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Is there a way to associate a string from a text file with an enum value?

The problem is: I have a few enum values stored as string in a text file which I read on the fly on meeting some condition... Now I want to assign the read value to an enum.

What is the most effective way to do so? It doesn't need to be the simplest approach.

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8 Answers 8

up vote 24 down vote accepted

You can set up a map that you can use over and over:

template <typename T>
class EnumParser
{
    map <string, T> enumMap;
public:
    EnumParser(){};

    T ParseSomeEnum(const string &value)
    { 
        map <string, T>::const_iterator iValue = enumMap.find(value);
        if (iValue  == enumMap.end())
            throw runtime_error("");
        return iValue->second;
    }
};

enum SomeEnum
{
    Value1,
    Value2
};
EnumParser<SomeEnum>::EnumParser()
{
    enumMap["Value1"] = Value1;
    enumMap["Value2"] = Value2;
}

enum OtherEnum
{
    Value3, 
    Value4
};
EnumParser<OtherEnum>::EnumParser()
{
    enumMap["Value3"] = Value3;
    enumMap["Value4"] = Value4;
}

int main()
{
    EnumParser<SomeEnum> parser;
    cout << parser.ParseSomeEnum("Value2");
}
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Why not using an hasmap ? It'd make the lookup more efficient ? Well , it must tried and measure effectiveness as it may depend on the number of elements in your enum... With big enum, hasmap could make it a quicker way to get the value, isn't it? –  yves Baumes Apr 7 '09 at 20:59
1  
hash_map isn't part of the standard (and unordered_map was only added in TR1). Also, there's likely to be very little difference between hash_map and map unless you start having a very large number of enum values. In any case, it's an easy switch to make if profiling indicates something's too slow –  Eclipse Apr 7 '09 at 21:33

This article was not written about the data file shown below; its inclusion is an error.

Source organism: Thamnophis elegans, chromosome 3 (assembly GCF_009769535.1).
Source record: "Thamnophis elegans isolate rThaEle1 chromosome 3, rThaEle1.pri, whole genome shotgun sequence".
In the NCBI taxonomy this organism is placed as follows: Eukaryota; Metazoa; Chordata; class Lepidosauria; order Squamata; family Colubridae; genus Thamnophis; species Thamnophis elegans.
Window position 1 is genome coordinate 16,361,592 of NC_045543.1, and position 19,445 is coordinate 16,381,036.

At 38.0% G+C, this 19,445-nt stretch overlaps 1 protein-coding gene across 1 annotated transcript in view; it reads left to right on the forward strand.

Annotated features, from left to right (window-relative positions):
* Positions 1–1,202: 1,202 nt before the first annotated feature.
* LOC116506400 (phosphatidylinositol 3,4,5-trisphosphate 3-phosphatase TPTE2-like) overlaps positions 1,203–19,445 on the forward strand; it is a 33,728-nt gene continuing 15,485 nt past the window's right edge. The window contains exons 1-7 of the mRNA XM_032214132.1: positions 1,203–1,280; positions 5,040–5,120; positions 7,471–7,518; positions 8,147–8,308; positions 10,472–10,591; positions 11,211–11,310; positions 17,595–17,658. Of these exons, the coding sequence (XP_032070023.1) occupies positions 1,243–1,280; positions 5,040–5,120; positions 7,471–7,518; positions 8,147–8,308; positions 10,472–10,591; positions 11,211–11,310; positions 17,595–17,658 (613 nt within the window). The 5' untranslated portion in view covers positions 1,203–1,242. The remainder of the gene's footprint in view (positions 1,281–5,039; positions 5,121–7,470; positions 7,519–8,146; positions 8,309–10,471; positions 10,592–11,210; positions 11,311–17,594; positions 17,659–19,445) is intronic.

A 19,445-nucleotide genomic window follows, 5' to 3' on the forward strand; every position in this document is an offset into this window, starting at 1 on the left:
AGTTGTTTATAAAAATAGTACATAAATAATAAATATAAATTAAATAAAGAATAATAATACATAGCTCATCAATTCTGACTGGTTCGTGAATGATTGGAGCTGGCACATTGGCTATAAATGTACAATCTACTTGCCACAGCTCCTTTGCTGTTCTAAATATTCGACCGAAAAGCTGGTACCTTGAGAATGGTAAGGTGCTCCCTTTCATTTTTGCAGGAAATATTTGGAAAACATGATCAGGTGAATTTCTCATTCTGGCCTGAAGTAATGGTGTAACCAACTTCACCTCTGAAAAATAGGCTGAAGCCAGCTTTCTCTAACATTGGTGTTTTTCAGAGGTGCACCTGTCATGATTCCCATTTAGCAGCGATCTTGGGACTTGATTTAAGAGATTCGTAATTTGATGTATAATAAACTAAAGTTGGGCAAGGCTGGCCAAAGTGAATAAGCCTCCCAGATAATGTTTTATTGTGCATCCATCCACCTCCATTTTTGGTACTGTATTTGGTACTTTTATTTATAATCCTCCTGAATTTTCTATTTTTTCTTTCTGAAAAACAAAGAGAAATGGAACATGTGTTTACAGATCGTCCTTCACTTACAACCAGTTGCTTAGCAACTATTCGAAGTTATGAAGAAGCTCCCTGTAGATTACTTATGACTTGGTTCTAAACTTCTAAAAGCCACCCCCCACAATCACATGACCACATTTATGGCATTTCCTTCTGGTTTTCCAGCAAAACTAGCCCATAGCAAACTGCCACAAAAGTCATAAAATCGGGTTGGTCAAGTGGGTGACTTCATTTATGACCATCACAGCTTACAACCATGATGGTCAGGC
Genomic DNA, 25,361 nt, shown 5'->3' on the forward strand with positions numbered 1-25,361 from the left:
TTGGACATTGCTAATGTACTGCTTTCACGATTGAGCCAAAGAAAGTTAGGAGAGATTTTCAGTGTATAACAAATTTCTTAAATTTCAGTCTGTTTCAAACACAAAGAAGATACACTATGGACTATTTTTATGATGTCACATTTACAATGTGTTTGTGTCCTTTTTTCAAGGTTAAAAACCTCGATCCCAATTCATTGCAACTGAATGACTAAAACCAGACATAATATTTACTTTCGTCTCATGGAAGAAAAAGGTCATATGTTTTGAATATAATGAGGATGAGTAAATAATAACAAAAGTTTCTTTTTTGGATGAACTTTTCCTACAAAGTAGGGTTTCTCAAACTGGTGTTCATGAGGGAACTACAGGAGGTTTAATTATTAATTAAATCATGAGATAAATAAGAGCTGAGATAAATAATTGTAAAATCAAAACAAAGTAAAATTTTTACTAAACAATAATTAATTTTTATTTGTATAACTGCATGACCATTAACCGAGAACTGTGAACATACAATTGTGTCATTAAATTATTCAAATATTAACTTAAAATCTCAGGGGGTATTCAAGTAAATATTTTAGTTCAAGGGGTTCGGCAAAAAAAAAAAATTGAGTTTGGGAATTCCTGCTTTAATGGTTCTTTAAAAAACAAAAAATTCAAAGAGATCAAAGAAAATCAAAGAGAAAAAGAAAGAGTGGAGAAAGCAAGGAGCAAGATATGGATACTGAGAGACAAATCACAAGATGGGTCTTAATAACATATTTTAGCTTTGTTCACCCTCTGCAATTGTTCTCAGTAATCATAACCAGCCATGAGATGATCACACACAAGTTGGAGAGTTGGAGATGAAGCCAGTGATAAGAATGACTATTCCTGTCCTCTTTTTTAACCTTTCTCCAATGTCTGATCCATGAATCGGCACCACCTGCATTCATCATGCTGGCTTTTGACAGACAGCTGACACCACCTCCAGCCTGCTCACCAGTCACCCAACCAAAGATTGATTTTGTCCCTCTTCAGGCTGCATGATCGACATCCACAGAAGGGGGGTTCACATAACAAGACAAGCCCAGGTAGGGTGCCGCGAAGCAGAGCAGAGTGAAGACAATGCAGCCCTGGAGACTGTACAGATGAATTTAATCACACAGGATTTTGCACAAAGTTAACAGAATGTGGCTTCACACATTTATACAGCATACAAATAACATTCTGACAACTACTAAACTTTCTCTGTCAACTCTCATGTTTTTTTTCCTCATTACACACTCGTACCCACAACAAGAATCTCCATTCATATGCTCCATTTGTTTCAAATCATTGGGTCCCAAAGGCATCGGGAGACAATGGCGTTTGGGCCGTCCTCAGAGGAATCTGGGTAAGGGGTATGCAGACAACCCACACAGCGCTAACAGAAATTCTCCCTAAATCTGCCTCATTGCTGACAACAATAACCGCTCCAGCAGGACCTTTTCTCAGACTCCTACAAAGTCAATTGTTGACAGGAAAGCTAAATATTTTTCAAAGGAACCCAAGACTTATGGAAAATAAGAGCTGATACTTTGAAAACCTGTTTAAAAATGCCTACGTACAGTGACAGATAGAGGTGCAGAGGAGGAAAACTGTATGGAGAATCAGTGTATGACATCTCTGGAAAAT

1  
hash map would be very inefficient for most enums that have a very limited number of values. In fact linear search may be more efficient than a hash-map if the enumeration only the normal 8 or so values. If it has 2 or 3, linear search will probably beat std::map too. –  CashCow Sep 13 '12 at 12:18
    
if I also need to process values that are not in enum should I just catch runtime_error? or it's better to modify example somehow? –  javapowered Sep 21 '13 at 18:11
std::map< string, enumType> enumResolver;
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I agree with many of the answers that std::map is the easiest solution.

If you need something faster, you can use a hash map. Perhaps your compiler already offers one, such as hash_map or the upcoming standard unordered_map, or you can get one from boost. When all the strings are known ahead of time, perfect hashing can be used as well.